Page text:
by Celia Hannon
Young people are being hit hardest by unemployment, and they'll be left holding the bill for the spending spree when it's all over.
While the debate still rages about who the biggest casualities of the economic downturn are in the short term (homeowners? bankers? the residents of Iceland?), David Blanchflower has been quietly making a powerful argument that it is young people who will be most deeply affected for the long term. In an influential paper on unemployment and at an RSA / V event yesterday he explained why.
Firstly, he draws attention to an interesting bulge in the youth population. From 1980 to 2000 the absolute and relative size of the youth cohort shrank. However, since 2000 the size of the youth cohort - the children of the baby boomers - has grown steadily, from 6.4 million (10.8 per cent of the population) in 2000 to 7.4 million (12.1 per cent) in 2007. From this year onwards, the proportion of 16 - 24 year olds will start to decline again. In itself that phenomenon may throw up some pretty fascinating trends (see the Demos project Anatomy of Youth for more research on this cohort), but when it is combined with the UK's poor record on youth unemployment it generates a pretty toxic mix.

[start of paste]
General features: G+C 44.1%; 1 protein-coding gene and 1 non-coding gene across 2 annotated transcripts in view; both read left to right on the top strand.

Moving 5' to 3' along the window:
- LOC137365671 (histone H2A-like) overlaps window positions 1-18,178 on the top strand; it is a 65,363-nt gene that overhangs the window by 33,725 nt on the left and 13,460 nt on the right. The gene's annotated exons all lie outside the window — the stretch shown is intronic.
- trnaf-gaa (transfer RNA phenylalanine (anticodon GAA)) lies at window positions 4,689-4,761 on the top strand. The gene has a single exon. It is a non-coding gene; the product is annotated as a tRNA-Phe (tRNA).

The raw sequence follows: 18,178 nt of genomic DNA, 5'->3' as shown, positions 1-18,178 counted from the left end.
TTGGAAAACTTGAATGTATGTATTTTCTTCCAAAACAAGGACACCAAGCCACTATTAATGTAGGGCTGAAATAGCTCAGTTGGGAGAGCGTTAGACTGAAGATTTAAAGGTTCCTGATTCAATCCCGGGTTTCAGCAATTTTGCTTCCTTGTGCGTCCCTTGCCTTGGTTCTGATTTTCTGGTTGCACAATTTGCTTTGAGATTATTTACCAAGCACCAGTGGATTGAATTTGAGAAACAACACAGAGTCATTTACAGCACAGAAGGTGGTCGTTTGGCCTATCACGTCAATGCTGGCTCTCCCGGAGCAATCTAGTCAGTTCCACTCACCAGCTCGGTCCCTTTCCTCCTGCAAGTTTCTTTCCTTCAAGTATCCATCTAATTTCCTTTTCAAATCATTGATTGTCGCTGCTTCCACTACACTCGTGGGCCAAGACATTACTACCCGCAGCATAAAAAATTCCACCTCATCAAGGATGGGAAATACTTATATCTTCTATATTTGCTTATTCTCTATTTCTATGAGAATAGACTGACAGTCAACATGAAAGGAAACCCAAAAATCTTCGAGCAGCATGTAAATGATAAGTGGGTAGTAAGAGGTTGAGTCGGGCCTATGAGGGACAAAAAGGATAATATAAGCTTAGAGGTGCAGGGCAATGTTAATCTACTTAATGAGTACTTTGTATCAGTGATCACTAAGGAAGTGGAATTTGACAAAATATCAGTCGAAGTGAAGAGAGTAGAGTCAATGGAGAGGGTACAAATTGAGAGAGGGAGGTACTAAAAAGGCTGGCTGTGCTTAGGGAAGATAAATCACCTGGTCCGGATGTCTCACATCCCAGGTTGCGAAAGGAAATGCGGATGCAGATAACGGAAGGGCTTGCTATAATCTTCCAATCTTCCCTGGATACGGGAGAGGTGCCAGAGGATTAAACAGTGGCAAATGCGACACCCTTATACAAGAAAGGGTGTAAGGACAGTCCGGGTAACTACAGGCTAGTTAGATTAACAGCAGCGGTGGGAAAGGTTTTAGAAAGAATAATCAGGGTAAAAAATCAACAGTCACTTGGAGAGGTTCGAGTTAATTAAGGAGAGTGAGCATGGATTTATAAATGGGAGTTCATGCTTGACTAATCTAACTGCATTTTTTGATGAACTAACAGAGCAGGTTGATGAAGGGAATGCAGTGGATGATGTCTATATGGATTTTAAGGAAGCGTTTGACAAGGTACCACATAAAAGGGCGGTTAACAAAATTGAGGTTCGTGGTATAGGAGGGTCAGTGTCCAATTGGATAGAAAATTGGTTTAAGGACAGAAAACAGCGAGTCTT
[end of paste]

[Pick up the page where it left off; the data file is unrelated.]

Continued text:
In the UK 18-24 year old unemployment has made up a rising share of overall unemployment since the turn of the millennium. In contrast to this, there has been a declining trend in youth unemployment around the world. So, we already have an underlying problem in Britain. It will only be compounded by the fact that, when faced with an economic downturn, the easiest thing for companies to do is postpone recruitment rather than fire existing workers.
So should we care? V, the national young volunteers service, thinks we should, and has already asked the Government for flexibility in applying the criteria of the Future Jobs Fund to create a national public service scheme to create jobs for 18-24 year olds. And the evidence certainly suggests that a major intervention may be called for. According to Blanchflower, spells of youth unemployment could have harmful impacts on a number of outcomes - happiness, job satisfaction, wages and health - many years later.
If that wasn't persuasive enough, there also happens to be one very good reason why we will need this group to be economically active in the future; according to the Conservative party, national debt is now projected to grow to more than £1 trillion by 2013, which means total government debt per person will be £17,031. Someone needs to pick up the tab....